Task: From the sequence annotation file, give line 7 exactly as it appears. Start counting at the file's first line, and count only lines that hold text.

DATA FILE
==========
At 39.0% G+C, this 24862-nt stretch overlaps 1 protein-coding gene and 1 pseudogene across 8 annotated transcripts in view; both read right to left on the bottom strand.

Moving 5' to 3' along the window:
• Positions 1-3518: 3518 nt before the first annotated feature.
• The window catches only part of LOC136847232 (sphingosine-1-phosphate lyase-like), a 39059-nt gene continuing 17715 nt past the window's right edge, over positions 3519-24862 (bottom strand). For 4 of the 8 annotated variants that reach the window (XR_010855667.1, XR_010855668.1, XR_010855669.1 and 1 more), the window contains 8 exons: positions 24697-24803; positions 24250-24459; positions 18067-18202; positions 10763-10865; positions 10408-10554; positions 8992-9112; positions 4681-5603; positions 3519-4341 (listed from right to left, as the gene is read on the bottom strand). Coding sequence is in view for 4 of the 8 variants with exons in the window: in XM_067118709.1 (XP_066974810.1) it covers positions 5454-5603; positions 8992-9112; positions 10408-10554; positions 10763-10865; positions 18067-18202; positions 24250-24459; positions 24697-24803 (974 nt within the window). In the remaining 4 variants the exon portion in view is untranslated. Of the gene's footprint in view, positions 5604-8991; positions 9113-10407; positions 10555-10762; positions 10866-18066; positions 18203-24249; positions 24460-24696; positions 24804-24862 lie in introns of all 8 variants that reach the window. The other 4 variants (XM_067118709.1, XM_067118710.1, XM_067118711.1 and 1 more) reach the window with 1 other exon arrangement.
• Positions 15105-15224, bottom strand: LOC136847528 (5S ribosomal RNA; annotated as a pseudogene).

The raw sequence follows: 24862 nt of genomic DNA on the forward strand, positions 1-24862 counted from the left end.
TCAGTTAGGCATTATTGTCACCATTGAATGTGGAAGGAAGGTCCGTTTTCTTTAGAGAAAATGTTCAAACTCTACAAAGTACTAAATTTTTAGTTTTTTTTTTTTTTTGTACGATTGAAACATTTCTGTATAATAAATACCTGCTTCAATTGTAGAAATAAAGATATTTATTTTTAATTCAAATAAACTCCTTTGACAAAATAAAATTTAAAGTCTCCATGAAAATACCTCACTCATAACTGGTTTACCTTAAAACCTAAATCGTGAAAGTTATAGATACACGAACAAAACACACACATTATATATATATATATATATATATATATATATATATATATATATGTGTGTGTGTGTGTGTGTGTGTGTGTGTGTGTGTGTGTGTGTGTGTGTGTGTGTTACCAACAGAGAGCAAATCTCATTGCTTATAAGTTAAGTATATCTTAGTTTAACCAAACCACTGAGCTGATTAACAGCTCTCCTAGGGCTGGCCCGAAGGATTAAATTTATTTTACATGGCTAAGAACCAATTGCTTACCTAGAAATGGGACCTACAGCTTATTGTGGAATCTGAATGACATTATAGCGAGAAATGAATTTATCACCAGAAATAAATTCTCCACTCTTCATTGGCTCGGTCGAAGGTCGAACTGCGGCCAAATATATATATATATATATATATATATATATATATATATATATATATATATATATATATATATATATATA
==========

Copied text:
TCAGTTAGGCATTATTGTCACCATTGAATGTGGAAGGAAGGTCCGTTTTCTTTAGAGAAAATGTTCAAACTCTACAAAGTACTAAATTTTTAGTTTTTTTTTTTTTTTGTACGATTGAAACATTTCTGTATAATAAATACCTGCTTCAATTGTAGAAATAAAGATATTTATTTTTAATTCAAATAAACTCCTTTGACAAAATAAAATTTAAAGTCTCCATGAAAATACCTCACTCATAACTGGTTTACCTTAAAACCTAAATCGTGAAAGTTATAGATACACGAACAAAACACACACATTATATATATATATATATATATATATATATATATATATATATATGTGTGTGTGTGTGTGTGTGTGTGTGTGTGTGTGTGTGTGTGTGTGTGTGTGTGTTACCAACAGAGAGCAAATCTCATTGCTTATAAGTTAAGTATATCTTAGTTTAACCAAACCACTGAGCTGATTAACAGCTCTCCTAGGGCTGGCCCGAAGGATTAAATTTATTTTACATGGCTAAGAACCAATTGCTTACCTAGAAATGGGACCTACAGCTTATTGTGGAATCTGAATGACATTATAGCGAGAAATGAATTTATCACCAGAAATAAATTCTCCACTCTTCATTGGCTCGGTCGAAGGTCGAACTGCGGCCAAATATATATATATATATATATATATATATATATATATATATATATATATATATATATATATATATATATA